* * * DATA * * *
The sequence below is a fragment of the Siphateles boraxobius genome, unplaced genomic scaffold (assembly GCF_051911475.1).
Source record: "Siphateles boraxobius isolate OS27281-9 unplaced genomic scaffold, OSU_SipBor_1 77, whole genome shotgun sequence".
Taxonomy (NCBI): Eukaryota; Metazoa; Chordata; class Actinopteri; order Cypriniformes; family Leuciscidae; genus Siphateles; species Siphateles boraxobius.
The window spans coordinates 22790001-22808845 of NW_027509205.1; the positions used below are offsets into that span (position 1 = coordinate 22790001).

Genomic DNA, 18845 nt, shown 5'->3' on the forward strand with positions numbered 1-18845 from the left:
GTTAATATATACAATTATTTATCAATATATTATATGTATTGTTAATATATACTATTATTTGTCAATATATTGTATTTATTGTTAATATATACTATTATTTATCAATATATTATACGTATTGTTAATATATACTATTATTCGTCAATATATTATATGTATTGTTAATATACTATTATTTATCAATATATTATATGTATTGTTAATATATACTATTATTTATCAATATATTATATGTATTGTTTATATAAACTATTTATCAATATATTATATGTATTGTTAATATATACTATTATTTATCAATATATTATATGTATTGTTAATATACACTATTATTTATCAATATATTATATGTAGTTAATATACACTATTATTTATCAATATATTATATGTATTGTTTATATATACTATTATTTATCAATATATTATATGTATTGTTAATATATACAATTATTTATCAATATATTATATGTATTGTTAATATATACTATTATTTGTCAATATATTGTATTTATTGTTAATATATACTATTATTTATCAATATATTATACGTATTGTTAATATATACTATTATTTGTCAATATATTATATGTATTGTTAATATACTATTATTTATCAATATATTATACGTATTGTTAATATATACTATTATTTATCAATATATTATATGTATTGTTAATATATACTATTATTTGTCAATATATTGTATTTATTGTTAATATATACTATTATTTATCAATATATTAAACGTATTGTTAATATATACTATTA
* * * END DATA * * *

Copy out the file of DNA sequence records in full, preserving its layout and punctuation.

The sequence below is a fragment of the Siphateles boraxobius genome, unplaced genomic scaffold (assembly GCF_051911475.1).
Source record: "Siphateles boraxobius isolate OS27281-9 unplaced genomic scaffold, OSU_SipBor_1 77, whole genome shotgun sequence".
Taxonomy (NCBI): Eukaryota; Metazoa; Chordata; class Actinopteri; order Cypriniformes; family Leuciscidae; genus Siphateles; species Siphateles boraxobius.
The window spans coordinates 22790001-22808845 of NW_027509205.1; the positions used below are offsets into that span (position 1 = coordinate 22790001).

Genomic DNA, 18845 nt, shown 5'->3' on the forward strand with positions numbered 1-18845 from the left:
GTTAATATATACAATTATTTATCAATATATTATATGTATTGTTAATATATACTATTATTTGTCAATATATTGTATTTATTGTTAATATATACTATTATTTATCAATATATTATACGTATTGTTAATATATACTATTATTCGTCAATATATTATATGTATTGTTAATATACTATTATTTATCAATATATTATATGTATTGTTAATATATACTATTATTTATCAATATATTATATGTATTGTTTATATAAACTATTTATCAATATATTATATGTATTGTTAATATATACTATTATTTATCAATATATTATATGTATTGTTAATATACACTATTATTTATCAATATATTATATGTAGTTAATATACACTATTATTTATCAATATATTATATGTATTGTTTATATATACTATTATTTATCAATATATTATATGTATTGTTAATATATACAATTATTTATCAATATATTATATGTATTGTTAATATATACTATTATTTGTCAATATATTGTATTTATTGTTAATATATACTATTATTTATCAATATATTATACGTATTGTTAATATATACTATTATTTGTCAATATATTATATGTATTGTTAATATACTATTATTTATCAATATATTATACGTATTGTTAATATATACTATTATTTATCAATATATTATATGTATTGTTAATATATACTATTATTTGTCAATATATTGTATTTATTGTTAATATATACTATTATTTATCAATATATTAAACGTATTGTTAATATATACTATTA